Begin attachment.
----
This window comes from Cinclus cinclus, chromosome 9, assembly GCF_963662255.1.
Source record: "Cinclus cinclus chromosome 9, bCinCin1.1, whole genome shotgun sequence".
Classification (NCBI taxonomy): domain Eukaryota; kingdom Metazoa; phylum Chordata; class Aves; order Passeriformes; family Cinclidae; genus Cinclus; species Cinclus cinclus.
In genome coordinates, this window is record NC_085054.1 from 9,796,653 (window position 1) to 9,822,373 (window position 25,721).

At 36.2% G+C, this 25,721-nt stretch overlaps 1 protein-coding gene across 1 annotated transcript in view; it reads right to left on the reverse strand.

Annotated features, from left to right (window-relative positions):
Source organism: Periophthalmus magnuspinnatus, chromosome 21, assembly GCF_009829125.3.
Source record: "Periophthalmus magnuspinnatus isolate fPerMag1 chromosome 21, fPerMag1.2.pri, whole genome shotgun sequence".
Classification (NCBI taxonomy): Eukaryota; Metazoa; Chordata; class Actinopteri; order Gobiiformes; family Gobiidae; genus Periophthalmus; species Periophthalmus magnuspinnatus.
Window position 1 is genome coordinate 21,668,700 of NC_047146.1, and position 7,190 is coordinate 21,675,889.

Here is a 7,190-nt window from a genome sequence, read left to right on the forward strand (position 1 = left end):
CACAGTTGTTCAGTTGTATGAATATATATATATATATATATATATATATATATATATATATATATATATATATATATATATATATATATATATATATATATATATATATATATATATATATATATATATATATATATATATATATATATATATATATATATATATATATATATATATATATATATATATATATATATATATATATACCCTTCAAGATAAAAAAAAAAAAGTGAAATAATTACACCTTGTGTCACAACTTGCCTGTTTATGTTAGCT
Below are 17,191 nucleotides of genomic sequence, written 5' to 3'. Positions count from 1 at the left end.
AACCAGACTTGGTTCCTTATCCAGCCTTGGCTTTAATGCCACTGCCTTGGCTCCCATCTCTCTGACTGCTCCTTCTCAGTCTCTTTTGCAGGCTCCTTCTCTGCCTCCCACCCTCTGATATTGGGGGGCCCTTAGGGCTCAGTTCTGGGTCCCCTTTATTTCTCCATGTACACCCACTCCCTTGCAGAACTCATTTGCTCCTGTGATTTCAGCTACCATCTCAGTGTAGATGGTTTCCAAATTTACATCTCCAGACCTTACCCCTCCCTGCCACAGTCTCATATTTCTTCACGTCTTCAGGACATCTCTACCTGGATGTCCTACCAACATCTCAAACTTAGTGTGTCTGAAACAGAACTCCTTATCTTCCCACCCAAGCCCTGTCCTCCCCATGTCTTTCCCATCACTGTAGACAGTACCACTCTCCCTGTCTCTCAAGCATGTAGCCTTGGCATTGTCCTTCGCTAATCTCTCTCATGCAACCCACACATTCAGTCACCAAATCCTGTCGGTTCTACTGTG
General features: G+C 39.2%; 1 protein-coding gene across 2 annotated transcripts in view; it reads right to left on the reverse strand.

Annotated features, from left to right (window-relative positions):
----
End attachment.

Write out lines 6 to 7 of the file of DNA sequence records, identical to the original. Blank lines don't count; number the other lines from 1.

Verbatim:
Annotated features, from left to right (window-relative positions):
Source organism: Periophthalmus magnuspinnatus, chromosome 21, assembly GCF_009829125.3.